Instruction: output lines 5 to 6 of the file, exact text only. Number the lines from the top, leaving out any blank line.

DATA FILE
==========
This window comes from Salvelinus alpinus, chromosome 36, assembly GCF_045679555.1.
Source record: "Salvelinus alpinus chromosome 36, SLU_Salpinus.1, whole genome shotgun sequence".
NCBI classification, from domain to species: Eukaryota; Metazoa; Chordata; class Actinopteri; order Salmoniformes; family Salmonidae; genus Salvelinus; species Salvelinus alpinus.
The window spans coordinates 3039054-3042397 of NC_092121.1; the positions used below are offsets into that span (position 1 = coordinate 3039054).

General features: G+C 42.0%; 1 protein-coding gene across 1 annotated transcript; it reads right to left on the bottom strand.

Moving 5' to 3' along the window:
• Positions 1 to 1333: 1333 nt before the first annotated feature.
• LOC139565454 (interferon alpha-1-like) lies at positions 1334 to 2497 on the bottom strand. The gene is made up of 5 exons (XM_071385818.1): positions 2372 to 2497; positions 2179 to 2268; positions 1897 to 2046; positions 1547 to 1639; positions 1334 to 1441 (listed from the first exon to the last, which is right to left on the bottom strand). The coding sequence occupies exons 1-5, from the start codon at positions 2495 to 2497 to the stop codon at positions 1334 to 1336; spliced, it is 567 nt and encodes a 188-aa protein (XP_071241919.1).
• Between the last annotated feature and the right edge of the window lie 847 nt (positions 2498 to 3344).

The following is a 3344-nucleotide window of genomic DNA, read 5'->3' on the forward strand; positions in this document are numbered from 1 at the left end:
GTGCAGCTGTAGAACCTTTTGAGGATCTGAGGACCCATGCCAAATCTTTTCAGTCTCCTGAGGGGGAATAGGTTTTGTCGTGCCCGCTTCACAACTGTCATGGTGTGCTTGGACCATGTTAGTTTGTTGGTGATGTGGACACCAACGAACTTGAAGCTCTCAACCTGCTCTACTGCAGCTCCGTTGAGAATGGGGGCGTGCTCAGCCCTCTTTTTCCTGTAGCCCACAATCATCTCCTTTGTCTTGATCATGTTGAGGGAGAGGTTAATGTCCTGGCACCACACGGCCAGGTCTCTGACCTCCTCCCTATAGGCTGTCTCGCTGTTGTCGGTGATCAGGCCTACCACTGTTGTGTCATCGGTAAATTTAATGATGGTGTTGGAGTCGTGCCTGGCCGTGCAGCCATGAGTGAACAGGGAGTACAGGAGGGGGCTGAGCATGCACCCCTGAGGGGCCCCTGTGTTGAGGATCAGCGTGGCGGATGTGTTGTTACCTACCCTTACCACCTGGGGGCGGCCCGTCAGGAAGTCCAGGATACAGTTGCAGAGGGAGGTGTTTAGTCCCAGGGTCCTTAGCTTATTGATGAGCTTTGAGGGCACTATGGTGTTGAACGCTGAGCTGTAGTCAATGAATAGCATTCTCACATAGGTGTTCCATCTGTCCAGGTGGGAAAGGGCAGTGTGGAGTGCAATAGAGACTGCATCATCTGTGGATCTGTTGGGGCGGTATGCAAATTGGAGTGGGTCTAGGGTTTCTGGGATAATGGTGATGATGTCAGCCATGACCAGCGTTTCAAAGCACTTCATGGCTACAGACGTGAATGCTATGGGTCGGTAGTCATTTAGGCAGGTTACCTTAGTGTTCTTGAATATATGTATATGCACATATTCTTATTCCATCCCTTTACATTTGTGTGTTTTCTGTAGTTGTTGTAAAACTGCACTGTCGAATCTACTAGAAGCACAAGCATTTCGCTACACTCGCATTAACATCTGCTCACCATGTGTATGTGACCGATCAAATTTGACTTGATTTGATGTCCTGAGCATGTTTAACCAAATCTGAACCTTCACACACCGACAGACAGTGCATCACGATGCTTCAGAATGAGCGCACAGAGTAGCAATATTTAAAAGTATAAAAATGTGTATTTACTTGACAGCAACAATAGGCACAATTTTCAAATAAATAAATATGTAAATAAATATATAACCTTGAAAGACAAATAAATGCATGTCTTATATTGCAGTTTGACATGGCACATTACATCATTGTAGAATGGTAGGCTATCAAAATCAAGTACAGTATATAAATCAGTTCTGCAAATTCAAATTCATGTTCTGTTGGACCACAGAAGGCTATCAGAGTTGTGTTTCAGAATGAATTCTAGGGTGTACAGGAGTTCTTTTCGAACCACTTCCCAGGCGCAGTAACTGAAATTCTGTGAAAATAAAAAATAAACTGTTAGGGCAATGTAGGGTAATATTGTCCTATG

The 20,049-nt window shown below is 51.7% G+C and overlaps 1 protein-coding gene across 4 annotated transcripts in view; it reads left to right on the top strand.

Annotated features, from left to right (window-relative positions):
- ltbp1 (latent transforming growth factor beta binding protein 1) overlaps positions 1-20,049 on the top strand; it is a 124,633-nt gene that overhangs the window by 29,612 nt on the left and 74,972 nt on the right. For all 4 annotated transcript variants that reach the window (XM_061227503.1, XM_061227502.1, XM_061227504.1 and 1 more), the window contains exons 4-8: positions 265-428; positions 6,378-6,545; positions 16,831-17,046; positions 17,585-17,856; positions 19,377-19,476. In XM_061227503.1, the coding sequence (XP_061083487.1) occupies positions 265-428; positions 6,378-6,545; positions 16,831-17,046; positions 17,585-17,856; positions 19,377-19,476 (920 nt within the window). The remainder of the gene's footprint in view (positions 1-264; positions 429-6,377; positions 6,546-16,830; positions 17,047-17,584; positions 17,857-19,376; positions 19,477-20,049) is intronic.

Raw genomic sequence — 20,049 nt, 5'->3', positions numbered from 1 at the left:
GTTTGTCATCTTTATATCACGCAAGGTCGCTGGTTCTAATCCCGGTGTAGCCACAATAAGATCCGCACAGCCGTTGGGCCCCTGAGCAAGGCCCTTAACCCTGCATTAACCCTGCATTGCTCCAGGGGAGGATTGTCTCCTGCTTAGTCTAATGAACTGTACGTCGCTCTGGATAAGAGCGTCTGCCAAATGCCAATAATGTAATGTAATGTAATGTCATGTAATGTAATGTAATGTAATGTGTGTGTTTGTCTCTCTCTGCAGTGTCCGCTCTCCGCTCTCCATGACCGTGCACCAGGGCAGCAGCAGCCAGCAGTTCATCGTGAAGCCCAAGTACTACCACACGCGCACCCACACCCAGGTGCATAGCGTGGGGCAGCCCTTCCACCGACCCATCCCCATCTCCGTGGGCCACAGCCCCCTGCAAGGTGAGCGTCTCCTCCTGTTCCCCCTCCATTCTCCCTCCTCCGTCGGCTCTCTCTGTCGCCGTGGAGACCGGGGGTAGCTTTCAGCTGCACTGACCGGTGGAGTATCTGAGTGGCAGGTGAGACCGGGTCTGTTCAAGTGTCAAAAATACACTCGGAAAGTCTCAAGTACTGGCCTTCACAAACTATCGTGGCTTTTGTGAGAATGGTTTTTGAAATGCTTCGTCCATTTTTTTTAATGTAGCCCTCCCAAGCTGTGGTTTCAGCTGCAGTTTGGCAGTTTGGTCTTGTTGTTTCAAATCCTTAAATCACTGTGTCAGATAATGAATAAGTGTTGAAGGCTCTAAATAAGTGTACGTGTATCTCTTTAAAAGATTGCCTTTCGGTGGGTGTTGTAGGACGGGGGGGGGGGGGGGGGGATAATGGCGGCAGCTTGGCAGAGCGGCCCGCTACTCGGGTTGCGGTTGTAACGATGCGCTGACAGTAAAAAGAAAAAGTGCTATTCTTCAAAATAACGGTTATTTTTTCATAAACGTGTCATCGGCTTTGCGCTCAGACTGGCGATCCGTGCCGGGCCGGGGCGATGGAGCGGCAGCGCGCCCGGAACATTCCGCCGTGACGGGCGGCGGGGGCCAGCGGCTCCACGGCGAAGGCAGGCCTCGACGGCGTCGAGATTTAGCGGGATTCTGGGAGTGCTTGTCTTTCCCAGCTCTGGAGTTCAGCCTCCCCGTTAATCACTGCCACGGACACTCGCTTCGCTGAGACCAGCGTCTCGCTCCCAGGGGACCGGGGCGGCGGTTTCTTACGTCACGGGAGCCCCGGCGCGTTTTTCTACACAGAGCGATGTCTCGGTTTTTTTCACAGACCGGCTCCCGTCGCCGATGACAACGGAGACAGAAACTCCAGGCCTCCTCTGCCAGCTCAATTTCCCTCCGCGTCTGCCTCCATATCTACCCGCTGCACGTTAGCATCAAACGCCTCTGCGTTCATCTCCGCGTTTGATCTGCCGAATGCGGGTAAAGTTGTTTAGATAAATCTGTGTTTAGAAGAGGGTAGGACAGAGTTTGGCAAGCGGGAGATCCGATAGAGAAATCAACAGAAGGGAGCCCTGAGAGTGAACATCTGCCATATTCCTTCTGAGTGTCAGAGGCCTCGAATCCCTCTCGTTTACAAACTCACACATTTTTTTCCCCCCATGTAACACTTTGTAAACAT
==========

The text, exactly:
General features: G+C 42.0%; 1 protein-coding gene across 1 annotated transcript; it reads right to left on the bottom strand.

Moving 5' to 3' along the window: